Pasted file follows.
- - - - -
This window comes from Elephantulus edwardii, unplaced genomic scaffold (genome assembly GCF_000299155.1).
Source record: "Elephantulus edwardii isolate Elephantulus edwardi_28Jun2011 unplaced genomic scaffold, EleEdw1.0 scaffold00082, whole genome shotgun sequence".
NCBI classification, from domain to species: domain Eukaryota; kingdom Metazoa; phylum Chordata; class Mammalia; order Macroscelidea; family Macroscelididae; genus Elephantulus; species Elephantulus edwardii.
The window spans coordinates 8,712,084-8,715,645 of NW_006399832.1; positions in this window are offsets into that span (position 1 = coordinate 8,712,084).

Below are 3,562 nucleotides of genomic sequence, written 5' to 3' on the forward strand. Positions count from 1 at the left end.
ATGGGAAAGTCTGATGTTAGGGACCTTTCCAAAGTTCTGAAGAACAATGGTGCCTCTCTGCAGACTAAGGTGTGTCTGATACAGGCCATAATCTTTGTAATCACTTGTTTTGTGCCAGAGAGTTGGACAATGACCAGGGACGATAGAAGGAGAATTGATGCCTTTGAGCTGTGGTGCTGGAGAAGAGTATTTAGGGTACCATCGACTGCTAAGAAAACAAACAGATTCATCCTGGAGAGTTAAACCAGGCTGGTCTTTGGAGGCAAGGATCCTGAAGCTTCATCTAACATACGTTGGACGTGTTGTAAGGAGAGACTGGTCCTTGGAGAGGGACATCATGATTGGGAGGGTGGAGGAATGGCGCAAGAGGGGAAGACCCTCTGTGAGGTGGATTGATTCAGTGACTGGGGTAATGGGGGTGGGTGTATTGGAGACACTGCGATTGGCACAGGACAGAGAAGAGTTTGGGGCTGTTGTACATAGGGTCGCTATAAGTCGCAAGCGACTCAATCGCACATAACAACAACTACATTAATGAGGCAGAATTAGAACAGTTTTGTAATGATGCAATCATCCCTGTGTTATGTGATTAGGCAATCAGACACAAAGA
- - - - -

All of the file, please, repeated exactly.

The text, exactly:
This window comes from Elephantulus edwardii, unplaced genomic scaffold (genome assembly GCF_000299155.1).
Source record: "Elephantulus edwardii isolate Elephantulus edwardi_28Jun2011 unplaced genomic scaffold, EleEdw1.0 scaffold00082, whole genome shotgun sequence".
NCBI classification, from domain to species: domain Eukaryota; kingdom Metazoa; phylum Chordata; class Mammalia; order Macroscelidea; family Macroscelididae; genus Elephantulus; species Elephantulus edwardii.
The window spans coordinates 8,712,084-8,715,645 of NW_006399832.1; positions in this window are offsets into that span (position 1 = coordinate 8,712,084).

Below are 3,562 nucleotides of genomic sequence, written 5' to 3' on the forward strand. Positions count from 1 at the left end.
ATGGGAAAGTCTGATGTTAGGGACCTTTCCAAAGTTCTGAAGAACAATGGTGCCTCTCTGCAGACTAAGGTGTGTCTGATACAGGCCATAATCTTTGTAATCACTTGTTTTGTGCCAGAGAGTTGGACAATGACCAGGGACGATAGAAGGAGAATTGATGCCTTTGAGCTGTGGTGCTGGAGAAGAGTATTTAGGGTACCATCGACTGCTAAGAAAACAAACAGATTCATCCTGGAGAGTTAAACCAGGCTGGTCTTTGGAGGCAAGGATCCTGAAGCTTCATCTAACATACGTTGGACGTGTTGTAAGGAGAGACTGGTCCTTGGAGAGGGACATCATGATTGGGAGGGTGGAGGAATGGCGCAAGAGGGGAAGACCCTCTGTGAGGTGGATTGATTCAGTGACTGGGGTAATGGGGGTGGGTGTATTGGAGACACTGCGATTGGCACAGGACAGAGAAGAGTTTGGGGCTGTTGTACATAGGGTCGCTATAAGTCGCAAGCGACTCAATCGCACATAACAACAACTACATTAATGAGGCAGAATTAGAACAGTTTTGTAATGATGCAATCATCCCTGTGTTATGTGATTAGGCAATCAGACACAAAGA